Wednesday, November 18, 2009

Adirondack Attic: Noah John Rondeau and his Aunt Maggie’s doll


(Editor’s Note: The following is a sample of an “Adirondack Attic” story, by Andy Flynn, originally published in newspapers in 2005 and re-printed in “New York State’s Mountain Heritage: Adirondack Attic, Volume 3.” See a photo of the artifact on the cover of the book.)

When Adirondack hermit Noah John Rondeau decided to write his “Recollections of 60 Years” in 1943, he chose to document some of his earliest memories at “A French Wedding in a Log House” near Au Sable Forks. He authored four poems that year along with this manuscript at his Cold River City encampment in the high peaks.

Author Maitland DeSormo fit the “Recollections” on 48 pages in his 1969 book, “Noah John Rondeau: Adirondack Hermit.” Rondeau (1883-1967) was 6 years old at the time of the French wedding on New Year’s Day in 1890. His aunt, Margaret “Maggie” Corrow, was to marry Henry Miner Jr., of the village of Au Sable Forks. Rondeau and his parents, Peter and Alice Corrow Rondeau, arrived at his grandparents’ home before breakfast. Gramp and Gram, Charles and Marie Antoinette Corrow, were born in Canada and settled in the log house near Au Sable Forks, where they raised eight children. As young Noah explored the log cabin that New Year’s Day, he looked at a few photographs in the living room.

“Then I stood before a Niche that hung on the Wall and I made a careful Visual Survey of the little doll,” Noah wrote. “Then I moved to the next and the next and so I made the Stations of the Dolls.”

One of those dolls in the “niches” belonged to his Aunt Maggie, who was 24 when she married Mr. Miner, too old to play with such toys. But it certainly caught this 6-year-old boy’s attention before he apprehensively moved on to the green plush-covered photo album.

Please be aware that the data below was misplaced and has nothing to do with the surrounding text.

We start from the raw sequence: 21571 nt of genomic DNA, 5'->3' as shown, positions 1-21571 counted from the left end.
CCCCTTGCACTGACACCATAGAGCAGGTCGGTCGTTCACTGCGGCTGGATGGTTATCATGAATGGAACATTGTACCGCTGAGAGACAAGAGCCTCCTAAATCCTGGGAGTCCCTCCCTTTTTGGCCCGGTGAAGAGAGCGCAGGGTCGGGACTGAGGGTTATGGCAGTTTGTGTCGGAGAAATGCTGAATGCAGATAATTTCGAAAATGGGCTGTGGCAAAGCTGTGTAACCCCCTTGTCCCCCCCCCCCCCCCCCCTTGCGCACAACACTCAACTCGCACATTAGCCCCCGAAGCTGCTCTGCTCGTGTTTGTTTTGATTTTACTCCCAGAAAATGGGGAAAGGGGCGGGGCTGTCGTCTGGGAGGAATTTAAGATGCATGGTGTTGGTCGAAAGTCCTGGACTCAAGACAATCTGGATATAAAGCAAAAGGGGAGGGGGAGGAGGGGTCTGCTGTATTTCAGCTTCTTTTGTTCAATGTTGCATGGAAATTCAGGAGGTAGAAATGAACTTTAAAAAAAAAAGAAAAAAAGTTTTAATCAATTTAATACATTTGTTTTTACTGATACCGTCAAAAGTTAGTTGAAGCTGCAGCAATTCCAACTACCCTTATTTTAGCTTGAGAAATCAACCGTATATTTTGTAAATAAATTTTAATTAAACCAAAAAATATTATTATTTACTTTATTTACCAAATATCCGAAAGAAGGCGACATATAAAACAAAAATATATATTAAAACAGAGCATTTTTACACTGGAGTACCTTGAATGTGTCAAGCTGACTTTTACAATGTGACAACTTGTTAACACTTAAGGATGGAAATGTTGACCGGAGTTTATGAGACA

“In time I dared to touch it and nothing happened,” Noah wrote. “Even the Dolls on the Wall kept Mum.”

One of Maggie’s dolls is now artifact No. 2004.69 in the Adirondack Museum’s collection. It was donated by Kathryn Lanigan, of Morrisonville, in the memory William A. Calhoun Jr., who died in his home in March 2004. Margaret Corrow Miner (1866-1963) was Calhoun’s grandmother and the donor’s greatgrandmother. They affectionately called her “Little Gram.” At the time of Calhoun’s death, the doll was hanging in a shadow box on the wall of his Au Sable Forks living room, in the same house where he was born. A picture of Maggie in front of his house is on page 143 of DeSormo’s book.

(Read more about this artifact in “New York State’s Mountain Heritage: Adirondack Attic, Volume 3.” Buy online @ the Hungry Bear Publishing Bookstore. $18.00)

Copyright 2005 Andy Flynn/Hungry Bear Publishing

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